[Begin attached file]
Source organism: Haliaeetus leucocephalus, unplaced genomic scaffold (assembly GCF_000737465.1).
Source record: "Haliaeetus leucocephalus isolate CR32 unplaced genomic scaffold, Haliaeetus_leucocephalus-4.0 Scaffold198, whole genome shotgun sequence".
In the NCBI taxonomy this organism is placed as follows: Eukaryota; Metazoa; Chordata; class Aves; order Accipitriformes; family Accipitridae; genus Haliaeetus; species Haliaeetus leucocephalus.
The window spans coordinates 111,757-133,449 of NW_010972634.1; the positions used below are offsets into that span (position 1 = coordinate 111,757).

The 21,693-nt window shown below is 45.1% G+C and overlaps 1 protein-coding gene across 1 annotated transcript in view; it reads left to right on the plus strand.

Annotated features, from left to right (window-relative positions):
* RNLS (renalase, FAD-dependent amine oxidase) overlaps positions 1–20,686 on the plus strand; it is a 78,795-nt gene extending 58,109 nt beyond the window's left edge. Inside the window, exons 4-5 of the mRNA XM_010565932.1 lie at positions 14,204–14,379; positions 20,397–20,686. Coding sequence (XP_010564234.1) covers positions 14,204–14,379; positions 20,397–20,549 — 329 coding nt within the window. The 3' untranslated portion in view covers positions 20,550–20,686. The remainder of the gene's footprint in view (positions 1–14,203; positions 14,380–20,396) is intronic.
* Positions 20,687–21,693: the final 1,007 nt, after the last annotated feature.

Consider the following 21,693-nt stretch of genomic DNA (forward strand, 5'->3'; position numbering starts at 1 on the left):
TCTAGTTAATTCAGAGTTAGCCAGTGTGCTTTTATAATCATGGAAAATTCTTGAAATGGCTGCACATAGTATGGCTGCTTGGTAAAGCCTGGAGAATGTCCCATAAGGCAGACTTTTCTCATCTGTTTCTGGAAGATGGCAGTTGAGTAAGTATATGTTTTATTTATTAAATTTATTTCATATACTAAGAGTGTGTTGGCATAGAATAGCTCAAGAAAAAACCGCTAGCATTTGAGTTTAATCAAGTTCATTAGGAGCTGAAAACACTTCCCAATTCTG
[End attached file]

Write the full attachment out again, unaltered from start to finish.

Source organism: Haliaeetus leucocephalus, unplaced genomic scaffold (assembly GCF_000737465.1).
Source record: "Haliaeetus leucocephalus isolate CR32 unplaced genomic scaffold, Haliaeetus_leucocephalus-4.0 Scaffold198, whole genome shotgun sequence".
In the NCBI taxonomy this organism is placed as follows: Eukaryota; Metazoa; Chordata; class Aves; order Accipitriformes; family Accipitridae; genus Haliaeetus; species Haliaeetus leucocephalus.
The window spans coordinates 111,757-133,449 of NW_010972634.1; the positions used below are offsets into that span (position 1 = coordinate 111,757).

The 21,693-nt window shown below is 45.1% G+C and overlaps 1 protein-coding gene across 1 annotated transcript in view; it reads left to right on the plus strand.

Annotated features, from left to right (window-relative positions):
* RNLS (renalase, FAD-dependent amine oxidase) overlaps positions 1–20,686 on the plus strand; it is a 78,795-nt gene extending 58,109 nt beyond the window's left edge. Inside the window, exons 4-5 of the mRNA XM_010565932.1 lie at positions 14,204–14,379; positions 20,397–20,686. Coding sequence (XP_010564234.1) covers positions 14,204–14,379; positions 20,397–20,549 — 329 coding nt within the window. The 3' untranslated portion in view covers positions 20,550–20,686. The remainder of the gene's footprint in view (positions 1–14,203; positions 14,380–20,396) is intronic.
* Positions 20,687–21,693: the final 1,007 nt, after the last annotated feature.

Consider the following 21,693-nt stretch of genomic DNA (forward strand, 5'->3'; position numbering starts at 1 on the left):
TCTAGTTAATTCAGAGTTAGCCAGTGTGCTTTTATAATCATGGAAAATTCTTGAAATGGCTGCACATAGTATGGCTGCTTGGTAAAGCCTGGAGAATGTCCCATAAGGCAGACTTTTCTCATCTGTTTCTGGAAGATGGCAGTTGAGTAAGTATATGTTTTATTTATTAAATTTATTTCATATACTAAGAGTGTGTTGGCATAGAATAGCTCAAGAAAAAACCGCTAGCATTTGAGTTTAATCAAGTTCATTAGGAGCTGAAAACACTTCCCAATTCTG